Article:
Over the last several decades, microfinance, broadly defined as financial services to poor and low-income clients, has become an increasingly important tool to address both poverty and social issues associated with poverty.
Initially, for example with Banco Sol of Bolivia, the Grameen Bank of Bangladesh, and Bank Rakyat of Indonesia, microfinance was focused primarily on microcredit, small loans to poor people. The basic idea was to extend credit to poor people who do not have access to finance enabling them to help themselves.
In designing products for the poor, the industry produced substantial innovations in the practices used in lending such as group lending and dynamic lending. In addition to microcredit, some microfinance institutions (MFI’s) now offer a range of financial services, including savings vehicles, money transfers and insurance specifically designed to meet both the needs and specific situations of poor people. Broad recognition of microfinance as a development strategy came with the UN declaring 2005 The International Year of Microcredit and with the awarding of the 2006 Nobel Peace Prize jointly to Mohamed Yunus and to the Grameen Bank which he founded.
A surprising outcome of the “microfinance revolution,” as it was referred to by Marguerite Robinson (2001), is that poor people, despite their impoverished situation, are good credit risks. Poor people borrowing small amounts of money almost always repay their loans, including sometimes fairly steep interest charges, and do it on time.
Initially this was taken as evidence that they find productive uses for the funds, i.e., to increase income. However, recent research by Collins, et al (2011) in Portfolios of the Poor indicates that people in poverty lead very complex financial lives. With sporadic income, few opportunities to save for large outlays, and shocks such as illness, bad weather, etc. people in poverty often have difficulty finding reliable financial tools to manage either their day to day or their larger expenditures needs. In some cases, microcredit has provided people in poverty with a valued way to more reliably manage their income even when it does not lead to higher or additional income.
In recognition of the need for additional financial tools, MFI’s are increasingly offering additional products such as microsavings, microinsurance and payment systems.
The long-term impacts are still being researched and early evidence of social benefits of microcredit in terms of education, nutrition, female empowerment, etc. are mixed. Given the risk of over-indebtedness, i.e., that borrowers may be unable to make their payments and be in a worse situation has led some to doubt its ability to alleviate, much less eradicate poverty. There is more agreement on the positive impacts from microsavings and MFI’s are increasingly seeking to provide more savings opportunities for their clients, despite the high costs of servicing very small deposits.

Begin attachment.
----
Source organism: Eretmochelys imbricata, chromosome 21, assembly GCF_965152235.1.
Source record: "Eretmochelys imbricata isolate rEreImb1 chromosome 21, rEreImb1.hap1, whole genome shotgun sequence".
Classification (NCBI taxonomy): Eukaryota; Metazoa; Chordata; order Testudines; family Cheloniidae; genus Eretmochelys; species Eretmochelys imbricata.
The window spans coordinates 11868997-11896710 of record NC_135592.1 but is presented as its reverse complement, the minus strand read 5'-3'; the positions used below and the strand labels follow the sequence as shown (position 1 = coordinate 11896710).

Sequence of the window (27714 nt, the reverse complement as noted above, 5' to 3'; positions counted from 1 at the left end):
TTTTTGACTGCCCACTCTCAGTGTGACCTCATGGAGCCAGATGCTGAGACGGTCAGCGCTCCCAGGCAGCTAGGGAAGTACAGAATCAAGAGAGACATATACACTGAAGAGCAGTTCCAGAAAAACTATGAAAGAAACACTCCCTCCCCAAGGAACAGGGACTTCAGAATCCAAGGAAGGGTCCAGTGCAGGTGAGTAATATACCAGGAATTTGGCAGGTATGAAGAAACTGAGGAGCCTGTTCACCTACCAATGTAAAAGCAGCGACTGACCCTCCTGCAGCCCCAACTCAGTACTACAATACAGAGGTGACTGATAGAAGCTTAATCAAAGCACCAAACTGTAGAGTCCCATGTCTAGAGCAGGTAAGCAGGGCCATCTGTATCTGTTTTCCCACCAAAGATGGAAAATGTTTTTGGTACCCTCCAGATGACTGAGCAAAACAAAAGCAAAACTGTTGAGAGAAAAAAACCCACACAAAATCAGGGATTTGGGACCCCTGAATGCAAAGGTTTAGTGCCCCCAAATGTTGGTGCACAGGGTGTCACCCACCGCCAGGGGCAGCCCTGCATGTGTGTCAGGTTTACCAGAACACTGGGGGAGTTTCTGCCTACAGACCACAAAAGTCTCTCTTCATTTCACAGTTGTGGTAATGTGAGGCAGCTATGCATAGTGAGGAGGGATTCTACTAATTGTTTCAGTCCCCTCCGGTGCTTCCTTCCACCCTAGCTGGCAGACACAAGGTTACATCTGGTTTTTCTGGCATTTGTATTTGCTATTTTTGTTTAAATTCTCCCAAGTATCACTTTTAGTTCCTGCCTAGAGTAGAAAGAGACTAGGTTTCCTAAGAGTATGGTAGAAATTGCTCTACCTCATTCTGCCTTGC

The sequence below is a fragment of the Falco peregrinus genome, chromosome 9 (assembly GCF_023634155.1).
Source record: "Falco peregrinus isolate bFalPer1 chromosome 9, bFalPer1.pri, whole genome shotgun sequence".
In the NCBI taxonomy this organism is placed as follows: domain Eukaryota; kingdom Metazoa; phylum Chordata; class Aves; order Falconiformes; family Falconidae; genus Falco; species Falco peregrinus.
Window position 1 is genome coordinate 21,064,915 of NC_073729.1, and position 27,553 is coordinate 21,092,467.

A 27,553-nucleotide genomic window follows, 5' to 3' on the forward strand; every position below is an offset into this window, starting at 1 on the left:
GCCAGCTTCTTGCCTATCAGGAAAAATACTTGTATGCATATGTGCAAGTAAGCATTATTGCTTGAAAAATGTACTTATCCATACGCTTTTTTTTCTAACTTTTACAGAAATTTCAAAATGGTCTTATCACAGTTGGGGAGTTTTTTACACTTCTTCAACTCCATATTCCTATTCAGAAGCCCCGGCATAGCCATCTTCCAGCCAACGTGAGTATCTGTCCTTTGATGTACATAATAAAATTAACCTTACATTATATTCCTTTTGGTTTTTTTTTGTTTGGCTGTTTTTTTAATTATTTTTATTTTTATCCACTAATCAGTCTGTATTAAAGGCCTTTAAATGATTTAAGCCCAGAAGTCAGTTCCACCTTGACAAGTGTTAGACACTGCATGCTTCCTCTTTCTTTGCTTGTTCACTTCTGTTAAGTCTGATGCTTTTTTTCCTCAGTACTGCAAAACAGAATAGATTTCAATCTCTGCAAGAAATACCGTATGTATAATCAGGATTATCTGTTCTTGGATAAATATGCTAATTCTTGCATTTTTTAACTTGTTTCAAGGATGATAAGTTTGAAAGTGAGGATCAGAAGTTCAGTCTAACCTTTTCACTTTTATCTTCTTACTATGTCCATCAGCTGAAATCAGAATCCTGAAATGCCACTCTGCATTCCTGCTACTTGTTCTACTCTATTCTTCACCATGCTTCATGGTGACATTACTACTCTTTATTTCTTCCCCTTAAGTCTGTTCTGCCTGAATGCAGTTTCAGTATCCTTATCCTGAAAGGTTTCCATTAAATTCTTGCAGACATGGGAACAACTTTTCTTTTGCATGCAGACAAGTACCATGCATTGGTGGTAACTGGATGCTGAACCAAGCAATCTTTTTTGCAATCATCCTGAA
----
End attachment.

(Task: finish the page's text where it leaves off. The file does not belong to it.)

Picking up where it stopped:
In order to ensure the continuation of their services to clients, many MFI’s have sought to become sustainable, i.e., able to provide their financial products while covering their costs. This movement away from donor funding has raised concerns. The goal of sustainability and consistent access to funds has led some MFI’s to organize as “for profit” institutions. The high profits generated for the founders of Compartamos (Mexico) when they began to offer shares to the public led to controversy and complaints that it was immoral to make such high profit from the poor, especially given the very high interest rates many MFI’s charge (though lower than the money lenders which are often their only other alternative).
However, the movement for sustainability also led to more professional and efficient management of MFI’s and opened the door to private sector funding that fueled the industry’s growth. That growth enabled it to continue to extend its outreach. As of 2010, the Microcredit Summit Campaign has estimated the number of clients of MFI’s to have reached over 200 million people in poverty.
The industry is currently in a state of self-assessment. Many MFI’s are reassessing the products being offered and industry groups have formed to establish standards to ensure client protection and appropriate practices. Research is still nascent concerning the impact of microcredit, much less microsavings, with the recent work with randomized control trials (RCT’s) able to shed light on some important, but very narrow questions, but only for relatively near term effects.
From its very promising beginnings have sprung many tales of success, but also tales of difficulty and failure. MI3 seeks to engage students to critically assess what is known, to extend the knowledge of impacts and best practices, and, when the opportunity is right, to give of their own time and effort to the microfinance goals of poverty alleviation.